When her first liturgical tune popped into Debbie Friedman’s head almost 30 years ago, she had no clue that she would become the queen of contemporary American Jewish music.
And when three little Conservative synagogues on the Westside decided to band together for a fundraiser, they had no clue they’d be able to get the queen of contemporary American Jewish music to appear in concert for them.
But since 1971, Friedman’s music has captured the hearts of thousands of American Jews, and on Jan. 13 she will play the Wadsworth Theater in a concert to benefit Congregation Mishkon Tephilo in Venice, B’nai Tikvah Congregation in Westchester, and Kehillat Ma’arav in Santa Monica.
The concert brings Friedman back to Southern California, where she was based for a number of years before moving to New York in 1995. She’ll play old and new favorites, delighting audiences as she has since her first recording, “Sing Unto God,” was released in 1972.
Peter, Paul & Mary top Friedman’s list of musical influences from the ’60s and early ’70s, which also include Joan Baez, Judy Collins and Melissa Manchester. She taught herself how to play guitar at 16 by sounding out and practicing riffs from the trio’s songs, to the extent that when she and Peter Yarrow finally appeared on stage together, “it was like we’d played together forever.”
Born the daughter of a kosher butcher in Utica, N.Y., Friedman, who will turn 50 in February, grew up in St. Paul, Minn., primarily in Reform circles. As a teenager, she began to chafe against the worship style of her family’s temple.
“One day, I was sitting in my synagogue, and the rabbi was speaking, and the choir was singing, and I realized the service had passed and I hadn’t uttered a word,” Friedman told The Journal.
She was already working as a songleader at Reform camps and synagogues when her first original melody came to her on a bus. The thought of writing lyrics intimidated her, so she gave it the English words to the “V’ahavta” as they appeared in the old Union Prayer Book: “And thou shalt love the Lord thy God with all thy heart…”
Friedman brought the new song to a retreat for the Pennsylvania Federation of Temple Youth. “I taught the tune to a bunch of PAFTYites, and they put their arms around each other and began to sway,” she said. “I realized that they were embracing their own tradition.”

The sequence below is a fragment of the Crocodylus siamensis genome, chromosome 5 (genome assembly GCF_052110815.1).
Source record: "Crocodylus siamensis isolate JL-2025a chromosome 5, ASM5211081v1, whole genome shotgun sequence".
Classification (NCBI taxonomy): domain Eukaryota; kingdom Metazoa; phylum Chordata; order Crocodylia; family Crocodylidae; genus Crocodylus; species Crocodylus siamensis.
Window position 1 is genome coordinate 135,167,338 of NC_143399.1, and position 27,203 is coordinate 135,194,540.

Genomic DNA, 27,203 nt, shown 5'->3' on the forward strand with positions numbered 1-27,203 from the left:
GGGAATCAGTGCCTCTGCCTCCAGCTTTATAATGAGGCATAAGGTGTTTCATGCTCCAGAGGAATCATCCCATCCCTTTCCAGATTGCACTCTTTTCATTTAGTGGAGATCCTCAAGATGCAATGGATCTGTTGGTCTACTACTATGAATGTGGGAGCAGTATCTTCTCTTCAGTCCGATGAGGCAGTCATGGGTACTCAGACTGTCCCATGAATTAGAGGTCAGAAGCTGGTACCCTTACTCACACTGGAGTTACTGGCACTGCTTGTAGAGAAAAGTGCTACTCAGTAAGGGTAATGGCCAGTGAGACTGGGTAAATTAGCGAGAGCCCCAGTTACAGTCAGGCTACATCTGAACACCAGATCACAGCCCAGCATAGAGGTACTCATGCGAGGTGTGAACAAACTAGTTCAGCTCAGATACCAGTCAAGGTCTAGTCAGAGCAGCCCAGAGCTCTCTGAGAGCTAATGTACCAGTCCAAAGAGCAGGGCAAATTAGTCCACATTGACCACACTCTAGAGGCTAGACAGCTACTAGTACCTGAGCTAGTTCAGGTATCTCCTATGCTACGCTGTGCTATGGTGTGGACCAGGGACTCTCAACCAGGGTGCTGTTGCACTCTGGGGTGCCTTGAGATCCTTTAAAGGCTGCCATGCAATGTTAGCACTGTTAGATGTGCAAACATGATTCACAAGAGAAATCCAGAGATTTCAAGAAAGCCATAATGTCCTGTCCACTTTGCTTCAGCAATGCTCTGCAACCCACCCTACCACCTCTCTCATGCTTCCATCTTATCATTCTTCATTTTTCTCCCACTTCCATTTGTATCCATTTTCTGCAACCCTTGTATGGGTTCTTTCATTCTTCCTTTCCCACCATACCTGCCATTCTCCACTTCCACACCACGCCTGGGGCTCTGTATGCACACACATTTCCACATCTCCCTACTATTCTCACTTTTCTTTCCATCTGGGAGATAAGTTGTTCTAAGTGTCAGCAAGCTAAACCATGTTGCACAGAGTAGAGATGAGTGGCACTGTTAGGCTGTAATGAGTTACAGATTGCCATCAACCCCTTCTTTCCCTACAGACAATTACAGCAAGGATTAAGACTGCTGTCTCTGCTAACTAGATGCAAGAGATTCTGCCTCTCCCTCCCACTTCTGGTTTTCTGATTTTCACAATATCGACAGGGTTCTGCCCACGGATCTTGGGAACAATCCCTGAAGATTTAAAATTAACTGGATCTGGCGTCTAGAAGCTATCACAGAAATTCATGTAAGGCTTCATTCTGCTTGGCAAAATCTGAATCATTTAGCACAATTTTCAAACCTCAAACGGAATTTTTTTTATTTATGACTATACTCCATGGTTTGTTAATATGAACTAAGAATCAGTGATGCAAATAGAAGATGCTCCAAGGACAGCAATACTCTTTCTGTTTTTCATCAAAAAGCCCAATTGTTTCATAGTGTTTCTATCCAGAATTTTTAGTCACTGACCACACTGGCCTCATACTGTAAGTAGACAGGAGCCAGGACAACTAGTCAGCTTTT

She began to write other tunes, settings of Jewish liturgy and verses from the Bible and rabbinic teachings, and introduced them at Reform summer camps and retreats across the country. Often combining Hebrew and English, her songs are easy to learn and bring an immediacy and a participatory style to worship that people often complain is lacking in traditional services.
“She is clearly at the forefront of Jewish music,” said Alan Eder, whose band, Alan Eder and Friends, has issued reggae albums of Passover and Chanukah music and who calls Friedman “the premier songstress of the Jewish world.”
Her songs have been “a major thing for Judaism as well as for Jewish music itself,” Eder said. “Judaism needs good music, contemporary music, music that comes from the heart, music that makes you move, and Debbie provides that.”
Craig Taubman, whose “Friday Night Live” music has galvanized Shabbat worshipers at venues such as Sinai Temple, credits Friedman with shifting the worship focus from rabbi, cantor and choir to congregants.
“The impact she’s had on Jewish liturgy is undeniable,” Taubman said. “Whereas she might have done it through the back door, introducing her songs at summer camps and retreats, those people are leaders in the movement now, and the prayer experience they bring to the synagogue is what speaks to congregations today.”
“She was the first person who ever called me a musician and I believed it,” said Rabbi Neil Comess-Daniels of Beth Shir Shalom in Santa Monica, who has written several often-performed liturgical pieces. “For all of us who are involved in the effort to create an authentic, American Jewish music, she’s been our catalyst.”
A number of Friedman’s songs have been closely identified with various holidays, lifecycle events and moments on the Jewish calendar. An early piece, “L’chi Lach,” is popular at Bar and Bat Mitzvahs; “Miriam’s Song,” celebrating the women at the shore of the Sea of Reeds, is often sung at community seders and by women’s Rosh Chodesh groups; “Not By Might, Not By Power” has become a Chanukah favorite, and Friedman’s setting of the first three havdalah blessings ending Shabbat is standard at many temples. And thousands of Jewish children have learned the Hebrew alphabet through her “Alef-Bet Song.”
Her music has also been an integral element in the growing popularity of Jewish healing services, and one of her most popular songs today is “Mi Shebeirach,” a communal prayer for healing.
Friedman knows all too well the needs of people who are dealing with health problems. In 1988, she was laid out with a neurological disorder and an adrenal problem after taking a combination of drugs prescribed for an illness. It took her years to come back to full strength, and she had recurring problems even after she got back on her feet.